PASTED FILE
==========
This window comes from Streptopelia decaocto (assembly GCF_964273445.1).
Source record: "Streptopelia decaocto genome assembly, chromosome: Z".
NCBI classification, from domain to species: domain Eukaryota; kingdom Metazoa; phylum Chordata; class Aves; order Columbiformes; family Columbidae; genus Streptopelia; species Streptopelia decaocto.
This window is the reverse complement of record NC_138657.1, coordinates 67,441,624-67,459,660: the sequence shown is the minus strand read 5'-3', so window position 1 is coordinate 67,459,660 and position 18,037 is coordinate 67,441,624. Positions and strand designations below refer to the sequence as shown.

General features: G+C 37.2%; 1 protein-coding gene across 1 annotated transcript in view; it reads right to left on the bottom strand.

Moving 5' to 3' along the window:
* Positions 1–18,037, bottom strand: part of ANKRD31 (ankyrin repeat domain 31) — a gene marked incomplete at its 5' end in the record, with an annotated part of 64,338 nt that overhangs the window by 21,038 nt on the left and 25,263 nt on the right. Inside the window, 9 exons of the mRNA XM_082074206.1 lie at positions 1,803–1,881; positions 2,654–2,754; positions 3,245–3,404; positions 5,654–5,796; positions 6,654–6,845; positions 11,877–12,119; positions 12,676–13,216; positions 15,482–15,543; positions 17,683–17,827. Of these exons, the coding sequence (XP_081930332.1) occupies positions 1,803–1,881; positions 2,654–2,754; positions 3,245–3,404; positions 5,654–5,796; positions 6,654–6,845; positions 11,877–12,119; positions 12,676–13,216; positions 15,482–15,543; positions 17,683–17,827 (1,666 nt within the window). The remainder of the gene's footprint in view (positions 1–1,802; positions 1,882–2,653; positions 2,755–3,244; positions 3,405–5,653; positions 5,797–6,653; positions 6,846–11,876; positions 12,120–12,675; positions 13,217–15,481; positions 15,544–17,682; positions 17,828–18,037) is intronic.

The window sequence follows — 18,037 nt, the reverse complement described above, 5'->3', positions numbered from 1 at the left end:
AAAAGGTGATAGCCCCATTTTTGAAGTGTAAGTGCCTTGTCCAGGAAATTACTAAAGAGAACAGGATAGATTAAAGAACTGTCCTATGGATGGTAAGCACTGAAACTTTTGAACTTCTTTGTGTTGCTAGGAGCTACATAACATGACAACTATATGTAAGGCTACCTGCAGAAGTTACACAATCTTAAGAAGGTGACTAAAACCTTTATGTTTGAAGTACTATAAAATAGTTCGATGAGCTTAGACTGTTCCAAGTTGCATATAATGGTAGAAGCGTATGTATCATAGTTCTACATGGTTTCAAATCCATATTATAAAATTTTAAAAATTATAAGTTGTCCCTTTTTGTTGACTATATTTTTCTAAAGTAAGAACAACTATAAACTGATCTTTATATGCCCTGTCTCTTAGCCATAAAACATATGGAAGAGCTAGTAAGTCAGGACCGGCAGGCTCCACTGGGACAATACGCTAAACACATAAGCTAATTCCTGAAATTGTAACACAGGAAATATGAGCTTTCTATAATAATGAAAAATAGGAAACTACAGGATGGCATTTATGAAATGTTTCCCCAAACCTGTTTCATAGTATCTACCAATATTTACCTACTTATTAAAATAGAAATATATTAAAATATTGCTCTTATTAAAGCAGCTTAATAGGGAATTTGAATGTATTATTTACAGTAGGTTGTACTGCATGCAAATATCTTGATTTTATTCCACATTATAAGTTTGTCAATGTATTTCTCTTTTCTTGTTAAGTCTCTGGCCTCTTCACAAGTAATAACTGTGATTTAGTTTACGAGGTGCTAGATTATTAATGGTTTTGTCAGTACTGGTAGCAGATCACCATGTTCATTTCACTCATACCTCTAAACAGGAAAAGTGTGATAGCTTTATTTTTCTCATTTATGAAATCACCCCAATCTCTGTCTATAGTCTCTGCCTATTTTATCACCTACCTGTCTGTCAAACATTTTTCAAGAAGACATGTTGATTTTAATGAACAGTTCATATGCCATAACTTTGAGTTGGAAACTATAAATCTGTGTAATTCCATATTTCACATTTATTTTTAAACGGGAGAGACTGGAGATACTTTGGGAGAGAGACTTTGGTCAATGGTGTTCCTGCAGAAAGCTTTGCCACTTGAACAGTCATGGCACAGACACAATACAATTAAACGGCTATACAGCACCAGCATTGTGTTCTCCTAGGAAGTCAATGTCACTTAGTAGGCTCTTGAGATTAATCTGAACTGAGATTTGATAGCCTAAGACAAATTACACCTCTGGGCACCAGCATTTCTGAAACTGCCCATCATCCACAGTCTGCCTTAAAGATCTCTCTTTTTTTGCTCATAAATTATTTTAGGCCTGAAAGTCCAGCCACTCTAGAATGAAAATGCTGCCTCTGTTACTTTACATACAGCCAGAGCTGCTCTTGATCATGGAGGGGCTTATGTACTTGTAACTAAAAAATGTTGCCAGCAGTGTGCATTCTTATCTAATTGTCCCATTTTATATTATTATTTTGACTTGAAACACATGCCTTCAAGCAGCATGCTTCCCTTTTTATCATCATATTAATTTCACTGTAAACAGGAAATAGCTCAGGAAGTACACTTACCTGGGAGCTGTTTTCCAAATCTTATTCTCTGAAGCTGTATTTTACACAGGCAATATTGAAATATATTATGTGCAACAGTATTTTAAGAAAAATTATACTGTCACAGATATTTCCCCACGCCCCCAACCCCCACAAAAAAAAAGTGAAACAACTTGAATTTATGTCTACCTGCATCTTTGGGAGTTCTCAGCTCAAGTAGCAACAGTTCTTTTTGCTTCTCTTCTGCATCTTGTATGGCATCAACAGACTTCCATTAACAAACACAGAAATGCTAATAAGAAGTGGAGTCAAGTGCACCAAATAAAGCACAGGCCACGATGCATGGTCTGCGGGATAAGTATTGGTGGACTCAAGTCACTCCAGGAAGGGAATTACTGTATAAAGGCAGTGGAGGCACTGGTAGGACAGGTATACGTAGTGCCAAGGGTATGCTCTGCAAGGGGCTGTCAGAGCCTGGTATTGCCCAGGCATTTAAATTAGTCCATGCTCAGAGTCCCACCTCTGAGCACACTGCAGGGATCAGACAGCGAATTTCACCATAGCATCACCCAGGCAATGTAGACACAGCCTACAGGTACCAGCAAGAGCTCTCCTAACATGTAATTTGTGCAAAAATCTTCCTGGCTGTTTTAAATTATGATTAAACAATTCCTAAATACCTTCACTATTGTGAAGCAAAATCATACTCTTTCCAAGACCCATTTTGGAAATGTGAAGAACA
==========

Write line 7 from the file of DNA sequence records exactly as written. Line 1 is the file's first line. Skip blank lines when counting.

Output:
* Positions 1–18,037, bottom strand: part of ANKRD31 (ankyrin repeat domain 31) — a gene marked incomplete at its 5' end in the record, with an annotated part of 64,338 nt that overhangs the window by 21,038 nt on the left and 25,263 nt on the right. Inside the window, 9 exons of the mRNA XM_082074206.1 lie at positions 1,803–1,881; positions 2,654–2,754; positions 3,245–3,404; positions 5,654–5,796; positions 6,654–6,845; positions 11,877–12,119; positions 12,676–13,216; positions 15,482–15,543; positions 17,683–17,827. Of these exons, the coding sequence (XP_081930332.1) occupies positions 1,803–1,881; positions 2,654–2,754; positions 3,245–3,404; positions 5,654–5,796; positions 6,654–6,845; positions 11,877–12,119; positions 12,676–13,216; positions 15,482–15,543; positions 17,683–17,827 (1,666 nt within the window). The remainder of the gene's footprint in view (positions 1–1,802; positions 1,882–2,653; positions 2,755–3,244; positions 3,405–5,653; positions 5,797–6,653; positions 6,846–11,876; positions 12,120–12,675; positions 13,217–15,481; positions 15,544–17,682; positions 17,828–18,037) is intronic.